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The unedited full-text of the 1906 Jewish Encyclopedia
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OREN:

A word formed by the addition of the German infinitive suffix to the Latin "ora" (="pray"). which was very familiar to every one in the Middle Ages, as it still is in Catholic countries, from its repeated use in the frequent litanies of the Church. "Oren" is used by Jews of German descent not so much to signify "to pray" as "to say one's prayers"; that is, to recite a set form of dévotions, whether with the congregation or in domestic privacy. Among Jews resident in Slavonic lands, "oren" is replaced by "dawenen"; in England and America, more generally "daven." This word has been supposed (by I. B. Lewisohn originally) to be a varied pronunciation of the Middle English "dawen" in its lengthened form "dawenen," identical with the modern English "dawn," and referring especially to the prayer of early morning. But much more probably it is to be derived from the Arabic "da'wah" = invocation, although this word is not used in Arabic for "prayer," since "du'a" (from the same root, "da'a")denotes prayer. In some manner, however, perhaps through the Turkish, "da'wah" became known to the Jews of eastern Europe in the sense of "prayer," the verbs "da'wenen," "dawenen" being formed from it.

The woman who recites prayers aloud to companions unable to read the square Hebrew or rabbinic characters, or unprovided with books, is, on the other hand, called a Sagerin, from the German word "sagen" (= "to say"), because while all the men "said" their prayers in Hebrew, the women as a rule "said" them—especially the less frequent piyyuṭim and other passages reserved for festivals and the like—in "Tchines-Teutsch" or "Siddur-Teutsch" (i.e., "prayer German"; see Judæo-German).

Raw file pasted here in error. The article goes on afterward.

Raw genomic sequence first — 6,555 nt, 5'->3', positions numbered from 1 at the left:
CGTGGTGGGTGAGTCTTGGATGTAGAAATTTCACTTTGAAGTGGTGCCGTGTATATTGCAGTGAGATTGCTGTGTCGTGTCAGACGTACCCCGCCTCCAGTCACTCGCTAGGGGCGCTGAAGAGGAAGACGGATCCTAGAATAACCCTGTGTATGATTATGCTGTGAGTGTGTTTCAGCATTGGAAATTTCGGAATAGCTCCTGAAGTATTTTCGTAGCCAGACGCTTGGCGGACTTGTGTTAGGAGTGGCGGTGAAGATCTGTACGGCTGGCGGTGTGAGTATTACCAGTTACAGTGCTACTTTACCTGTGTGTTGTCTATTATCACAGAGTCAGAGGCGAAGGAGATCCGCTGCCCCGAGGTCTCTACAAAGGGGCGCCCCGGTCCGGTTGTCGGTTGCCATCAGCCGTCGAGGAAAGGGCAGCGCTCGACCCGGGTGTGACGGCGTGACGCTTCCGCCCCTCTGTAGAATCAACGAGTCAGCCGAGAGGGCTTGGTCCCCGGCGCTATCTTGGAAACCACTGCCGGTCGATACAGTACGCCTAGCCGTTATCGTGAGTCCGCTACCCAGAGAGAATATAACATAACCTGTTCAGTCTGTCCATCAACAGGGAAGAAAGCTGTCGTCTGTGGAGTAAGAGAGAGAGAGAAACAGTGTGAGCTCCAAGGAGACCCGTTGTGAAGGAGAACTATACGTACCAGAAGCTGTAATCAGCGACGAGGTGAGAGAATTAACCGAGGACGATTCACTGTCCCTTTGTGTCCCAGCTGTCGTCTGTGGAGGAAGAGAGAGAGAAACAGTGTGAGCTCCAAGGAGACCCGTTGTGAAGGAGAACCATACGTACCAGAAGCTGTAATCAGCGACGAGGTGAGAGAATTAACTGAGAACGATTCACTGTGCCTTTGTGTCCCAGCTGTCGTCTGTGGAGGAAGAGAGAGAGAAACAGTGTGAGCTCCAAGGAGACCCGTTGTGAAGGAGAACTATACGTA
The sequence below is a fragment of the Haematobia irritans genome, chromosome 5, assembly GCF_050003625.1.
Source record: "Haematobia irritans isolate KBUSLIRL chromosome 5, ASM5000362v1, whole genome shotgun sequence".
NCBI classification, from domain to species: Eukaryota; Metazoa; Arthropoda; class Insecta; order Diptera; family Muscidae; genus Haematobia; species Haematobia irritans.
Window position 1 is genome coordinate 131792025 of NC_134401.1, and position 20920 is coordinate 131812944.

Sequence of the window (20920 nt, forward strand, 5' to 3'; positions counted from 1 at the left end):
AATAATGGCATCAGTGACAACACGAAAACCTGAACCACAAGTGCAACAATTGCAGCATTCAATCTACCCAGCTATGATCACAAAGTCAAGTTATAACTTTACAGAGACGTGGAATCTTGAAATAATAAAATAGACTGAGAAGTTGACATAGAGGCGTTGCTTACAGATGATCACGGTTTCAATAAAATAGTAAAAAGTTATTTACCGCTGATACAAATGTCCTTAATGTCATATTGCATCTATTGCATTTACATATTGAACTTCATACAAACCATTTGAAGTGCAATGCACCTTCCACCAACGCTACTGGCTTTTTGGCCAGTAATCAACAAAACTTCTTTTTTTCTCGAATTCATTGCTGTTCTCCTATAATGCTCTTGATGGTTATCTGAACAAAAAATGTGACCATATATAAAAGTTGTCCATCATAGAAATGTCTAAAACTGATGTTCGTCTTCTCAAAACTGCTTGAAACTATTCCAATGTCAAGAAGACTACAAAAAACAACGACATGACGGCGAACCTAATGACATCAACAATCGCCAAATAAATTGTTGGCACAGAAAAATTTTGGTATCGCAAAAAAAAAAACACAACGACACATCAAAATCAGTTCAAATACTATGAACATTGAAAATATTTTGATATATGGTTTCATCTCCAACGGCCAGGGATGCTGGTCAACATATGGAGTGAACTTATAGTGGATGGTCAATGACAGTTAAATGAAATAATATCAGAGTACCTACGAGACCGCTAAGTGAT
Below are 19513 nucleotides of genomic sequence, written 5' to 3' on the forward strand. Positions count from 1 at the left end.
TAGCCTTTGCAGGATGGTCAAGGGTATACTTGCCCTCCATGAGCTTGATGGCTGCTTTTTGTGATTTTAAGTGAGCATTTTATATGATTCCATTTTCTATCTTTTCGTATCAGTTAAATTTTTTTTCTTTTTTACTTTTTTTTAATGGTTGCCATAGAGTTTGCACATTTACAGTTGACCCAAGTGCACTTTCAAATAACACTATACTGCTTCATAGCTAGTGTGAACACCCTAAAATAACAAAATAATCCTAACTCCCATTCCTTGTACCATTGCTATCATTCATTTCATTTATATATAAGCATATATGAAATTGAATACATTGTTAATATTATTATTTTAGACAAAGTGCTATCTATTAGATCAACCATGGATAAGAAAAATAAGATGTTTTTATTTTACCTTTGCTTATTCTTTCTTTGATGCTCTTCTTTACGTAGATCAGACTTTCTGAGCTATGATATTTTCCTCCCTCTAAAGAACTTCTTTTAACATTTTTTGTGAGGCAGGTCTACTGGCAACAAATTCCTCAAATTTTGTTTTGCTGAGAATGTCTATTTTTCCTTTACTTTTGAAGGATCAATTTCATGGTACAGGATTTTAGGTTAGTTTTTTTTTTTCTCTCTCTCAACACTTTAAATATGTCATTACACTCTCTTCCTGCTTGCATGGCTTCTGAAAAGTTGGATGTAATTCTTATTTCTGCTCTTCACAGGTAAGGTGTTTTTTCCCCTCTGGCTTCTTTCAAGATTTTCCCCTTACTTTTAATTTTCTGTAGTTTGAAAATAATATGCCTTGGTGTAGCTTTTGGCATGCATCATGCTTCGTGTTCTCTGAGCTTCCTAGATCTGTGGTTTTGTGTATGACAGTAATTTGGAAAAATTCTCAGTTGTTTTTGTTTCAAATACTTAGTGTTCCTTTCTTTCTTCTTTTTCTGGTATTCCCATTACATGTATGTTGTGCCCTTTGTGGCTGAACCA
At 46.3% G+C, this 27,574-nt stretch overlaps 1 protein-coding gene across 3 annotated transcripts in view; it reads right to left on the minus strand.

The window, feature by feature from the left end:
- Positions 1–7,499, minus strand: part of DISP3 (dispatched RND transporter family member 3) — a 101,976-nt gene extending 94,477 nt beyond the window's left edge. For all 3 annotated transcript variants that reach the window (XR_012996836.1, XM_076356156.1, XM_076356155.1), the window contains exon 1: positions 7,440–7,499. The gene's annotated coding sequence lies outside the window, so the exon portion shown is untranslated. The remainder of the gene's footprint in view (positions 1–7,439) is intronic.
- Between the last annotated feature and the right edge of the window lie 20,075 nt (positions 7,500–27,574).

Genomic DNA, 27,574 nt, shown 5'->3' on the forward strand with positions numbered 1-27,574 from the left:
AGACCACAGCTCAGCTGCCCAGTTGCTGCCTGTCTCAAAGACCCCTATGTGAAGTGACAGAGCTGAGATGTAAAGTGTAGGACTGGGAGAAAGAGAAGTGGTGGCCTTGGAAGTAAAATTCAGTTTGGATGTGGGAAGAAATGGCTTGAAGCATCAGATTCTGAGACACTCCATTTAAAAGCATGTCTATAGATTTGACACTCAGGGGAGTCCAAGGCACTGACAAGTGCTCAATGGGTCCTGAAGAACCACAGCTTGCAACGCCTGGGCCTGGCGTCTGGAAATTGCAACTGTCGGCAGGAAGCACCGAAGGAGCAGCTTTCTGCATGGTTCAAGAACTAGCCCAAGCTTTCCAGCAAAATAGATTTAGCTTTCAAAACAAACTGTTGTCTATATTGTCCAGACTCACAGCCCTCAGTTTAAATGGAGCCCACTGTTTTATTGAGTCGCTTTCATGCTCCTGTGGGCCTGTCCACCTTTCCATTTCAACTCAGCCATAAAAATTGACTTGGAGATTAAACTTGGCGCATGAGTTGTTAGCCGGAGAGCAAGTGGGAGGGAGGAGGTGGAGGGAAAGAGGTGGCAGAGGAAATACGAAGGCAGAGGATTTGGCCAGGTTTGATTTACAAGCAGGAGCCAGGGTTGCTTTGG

OREN (Chant)

Both "oren" and "dawenen" are sometimes specifically used to connote the artistic and devotional elements in the musical intonation of the prayers (comp. Jew. Encyc. i. 76, s.v. 'Abodah, Music of) according to the traditional Jewish manner (see Ḥazzanut); but this is only when one who publicly officiates as cantor is spoken of, and in the same sense an officiant is termed a "ba'al tefillah" (lit. "master of prayer," i.e., "competent leader of the devotions"). When a private worshiper is alluded to, the terms are applied to the monotonous wailing chant in which the prayers were crooned in an undertone by congregants or private worshipers of a past generation in northeastern Europe. The melody of this intonation was a form of the plaintive strain which prevails in the recital of the Ḳinah and much other medieval Hebrewverse, and which, closely reproduces the melancholy that is so noticeable in much of the folk-song of the Slavonic peoples.

A. F. L. C.
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